Learning from Elizabeth, the February Baby Sweater

I’ve been remiss about posting my February Zimmermann project, The February Baby Sweater.  It was finished last month but lacked photographs which were finally taken this morning.  This is a classic baby sweater and there is not much I can add to the scores of knitters going before me who have sung its praises.

I knit it exactly as the pattern was written without any modifications because I wanted to experience the two needle sweater.  Since I was aware that Elizabeth Zimmermann never shies away from circular needles I figured there must be a reason she chose to knit this sweet sweater on straight knitting needles instead of circular needles.  It was also a rare opportunity to use my beautiful Harmony Needles which have ideal tips for knitting lace, sharp and pointy!

Elizabeth says that one fact all grandmothers agree upon is that no daughter-in-law knows how to wash wool.  Now I’m not a grandmother but I do knit for my grown daughters who have two different ideas about washing their woolens.  One just throws her socks in the washing machine with her clothes and then puts them in them in the dryer.  She loves her socks and thinks there is nothing better for cold feet than a pair of hand knit wool socks.  The other daughter thinks her woolens should be washed properly by hand.  Unfortunately, this daughter is my very busy daughter who has deemed this as an inconvenience in the laundry routine.  Guess which daughter has socks knit for her more often?

So, when I read Elizabeth’s opinion about daughter-in-laws I had to chuckle.  She does go on to say that it is better for the handmade offering to be shrunken and yellow than to be wrapped in tissue paper and never worn.  I guess we must resign ourselves to the fate of our knitting and rejoice in the fact that it is, at least, being worn.

Elizabeth gives the practical suggestion that baby things be knit in darker and less delicate colors to help the mother out.  I would agree but………..I can’t resist a baby in white, whether male or female.  White is just classic in my opinion.  But I did select a washable yarn to make the care of this sweater easier.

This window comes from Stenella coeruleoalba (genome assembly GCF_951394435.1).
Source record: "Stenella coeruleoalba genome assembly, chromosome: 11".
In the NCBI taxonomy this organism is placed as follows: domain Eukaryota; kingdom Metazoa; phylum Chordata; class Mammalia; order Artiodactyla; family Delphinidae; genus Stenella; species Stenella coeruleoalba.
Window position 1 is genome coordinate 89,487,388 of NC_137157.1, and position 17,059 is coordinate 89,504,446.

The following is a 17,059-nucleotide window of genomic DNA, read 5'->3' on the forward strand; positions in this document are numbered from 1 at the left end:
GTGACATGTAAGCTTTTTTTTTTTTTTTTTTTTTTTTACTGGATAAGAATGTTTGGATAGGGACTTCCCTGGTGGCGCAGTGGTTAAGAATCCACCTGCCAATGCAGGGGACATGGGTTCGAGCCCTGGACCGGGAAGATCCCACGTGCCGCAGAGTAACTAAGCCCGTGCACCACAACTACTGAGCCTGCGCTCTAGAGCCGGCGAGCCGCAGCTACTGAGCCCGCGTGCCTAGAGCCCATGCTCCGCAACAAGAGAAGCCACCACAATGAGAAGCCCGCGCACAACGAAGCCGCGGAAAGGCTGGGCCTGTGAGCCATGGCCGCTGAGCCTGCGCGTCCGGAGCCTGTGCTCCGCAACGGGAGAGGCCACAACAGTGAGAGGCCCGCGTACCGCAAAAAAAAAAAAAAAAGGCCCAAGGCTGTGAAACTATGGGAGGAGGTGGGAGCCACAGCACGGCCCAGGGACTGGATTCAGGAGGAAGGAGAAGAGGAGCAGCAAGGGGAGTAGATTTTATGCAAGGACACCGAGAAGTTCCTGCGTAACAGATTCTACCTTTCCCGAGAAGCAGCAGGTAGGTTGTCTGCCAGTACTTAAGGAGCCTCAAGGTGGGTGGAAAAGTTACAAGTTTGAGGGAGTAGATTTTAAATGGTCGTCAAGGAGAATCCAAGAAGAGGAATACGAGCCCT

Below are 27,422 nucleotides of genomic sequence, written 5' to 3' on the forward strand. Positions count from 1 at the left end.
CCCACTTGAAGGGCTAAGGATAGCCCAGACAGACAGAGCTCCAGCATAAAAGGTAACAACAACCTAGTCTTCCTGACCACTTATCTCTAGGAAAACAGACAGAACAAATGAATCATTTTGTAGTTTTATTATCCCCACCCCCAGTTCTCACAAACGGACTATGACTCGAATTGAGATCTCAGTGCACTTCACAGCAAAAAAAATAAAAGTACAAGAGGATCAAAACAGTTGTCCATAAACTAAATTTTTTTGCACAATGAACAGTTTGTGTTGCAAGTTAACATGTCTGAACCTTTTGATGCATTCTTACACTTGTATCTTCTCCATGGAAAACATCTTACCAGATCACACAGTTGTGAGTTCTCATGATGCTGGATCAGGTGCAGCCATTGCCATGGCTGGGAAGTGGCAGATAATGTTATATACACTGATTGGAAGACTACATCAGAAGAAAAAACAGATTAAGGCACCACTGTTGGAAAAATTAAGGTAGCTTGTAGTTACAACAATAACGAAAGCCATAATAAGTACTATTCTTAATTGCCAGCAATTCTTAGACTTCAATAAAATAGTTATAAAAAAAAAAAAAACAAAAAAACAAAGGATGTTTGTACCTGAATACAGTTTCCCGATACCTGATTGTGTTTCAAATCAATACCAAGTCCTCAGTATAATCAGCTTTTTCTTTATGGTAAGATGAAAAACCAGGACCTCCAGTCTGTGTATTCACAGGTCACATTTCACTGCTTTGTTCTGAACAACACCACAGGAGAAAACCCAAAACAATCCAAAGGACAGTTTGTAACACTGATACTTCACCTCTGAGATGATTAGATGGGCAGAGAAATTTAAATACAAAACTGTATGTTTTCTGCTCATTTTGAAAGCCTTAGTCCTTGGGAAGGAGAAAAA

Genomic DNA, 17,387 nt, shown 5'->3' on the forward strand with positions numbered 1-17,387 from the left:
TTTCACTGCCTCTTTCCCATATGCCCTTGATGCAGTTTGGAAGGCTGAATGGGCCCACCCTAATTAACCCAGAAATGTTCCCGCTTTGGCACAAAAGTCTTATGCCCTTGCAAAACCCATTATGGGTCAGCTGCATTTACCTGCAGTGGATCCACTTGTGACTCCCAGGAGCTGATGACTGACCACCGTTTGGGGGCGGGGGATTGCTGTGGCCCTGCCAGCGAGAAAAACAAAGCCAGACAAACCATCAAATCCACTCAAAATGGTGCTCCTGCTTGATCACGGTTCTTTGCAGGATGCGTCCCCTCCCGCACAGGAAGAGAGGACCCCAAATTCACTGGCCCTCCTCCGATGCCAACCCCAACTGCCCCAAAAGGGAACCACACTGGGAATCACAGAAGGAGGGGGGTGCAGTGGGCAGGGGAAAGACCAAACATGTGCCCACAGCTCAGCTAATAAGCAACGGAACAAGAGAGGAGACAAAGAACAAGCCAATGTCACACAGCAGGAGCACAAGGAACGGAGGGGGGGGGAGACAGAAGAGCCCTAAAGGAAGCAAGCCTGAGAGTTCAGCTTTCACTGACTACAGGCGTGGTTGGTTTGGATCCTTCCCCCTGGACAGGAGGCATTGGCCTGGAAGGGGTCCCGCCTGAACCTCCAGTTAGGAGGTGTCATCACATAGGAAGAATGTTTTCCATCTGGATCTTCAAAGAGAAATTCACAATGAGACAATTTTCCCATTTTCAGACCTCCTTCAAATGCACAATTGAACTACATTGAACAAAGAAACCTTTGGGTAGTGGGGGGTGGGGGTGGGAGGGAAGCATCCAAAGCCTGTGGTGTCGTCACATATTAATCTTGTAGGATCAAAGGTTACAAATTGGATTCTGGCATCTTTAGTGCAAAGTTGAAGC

As stated above, I knit the sweater exactly as the pattern specified.  The sweater is described in the book as ‘practically seamless’ which was true.  The only seaming is the two inches on each sleeve, easy peasy.  I used the backward loop M1 (make one) on the yoke to do the increases in the yoke.  The buttonholes were placed one stitch in from the front edge and worked by doing a yarnover followed by a knit two together.

I enjoyed the process of how this sweater unfolded from my needles.  It is a brilliant design and one that I think I will make every February.  Babies are always being born!  The only modification I think I would do is with the buttonholes.  Instead of one stitch in from the front edge I think I would opt for two stitches in.  And next time, I will step out of my white box and knit a dark baby sweater!

The February Baby Sweater is a classic that will grow with the newborn infant for a surprising number of months – even years.

Pattern: Baby Sweater on Two Needles, Practically Seamless

Source: Elizabeth Zimmermann’s Knitter’s Almanac (February)

Needles: US 6 Harmony Straight Needles

Yarn: Rowan Cashsoft Baby DK, color 800, 2 skeins


7 Comments on “Learning from Elizabeth, the February Baby Sweater

  1. Awesome! I love, love, love it in white. It looks like a snowflake. I almost made those for my twin grand-nieces, but their mother isn’t all that keen on handknits. I’ll have to wait for a step-granddaughter.

  2. Lovely! No matter how many times I knit this sweater or see it knit, it never fails to enchant me.

  3. This is seriously adorable ! I have a new step grandchild about to be born in April. I am finishing up a rather dorky crib blanket this morning , and have decided two things : I hate knitting with cotton (dead fiber to knit, lovely to wear though) and, I need to try some baby clothes now !

  4. When I first read about your two daughters treatments of socks I was torn who I’d knit more socks for. But the more I thought about it, the more I decided I would do the same. My mom is constantly asking for a handknit of some variety or another, but everything I’ve made for her sits on a shelf because “it’s too precious to wear!”

    The sweater is lovely, BTW!

  5. Its absolutlely precious. I had forgotten about that sweater and need a baby present for someone at work. Fortunately she’s a knitter so understands the treatment of wool. 🙂

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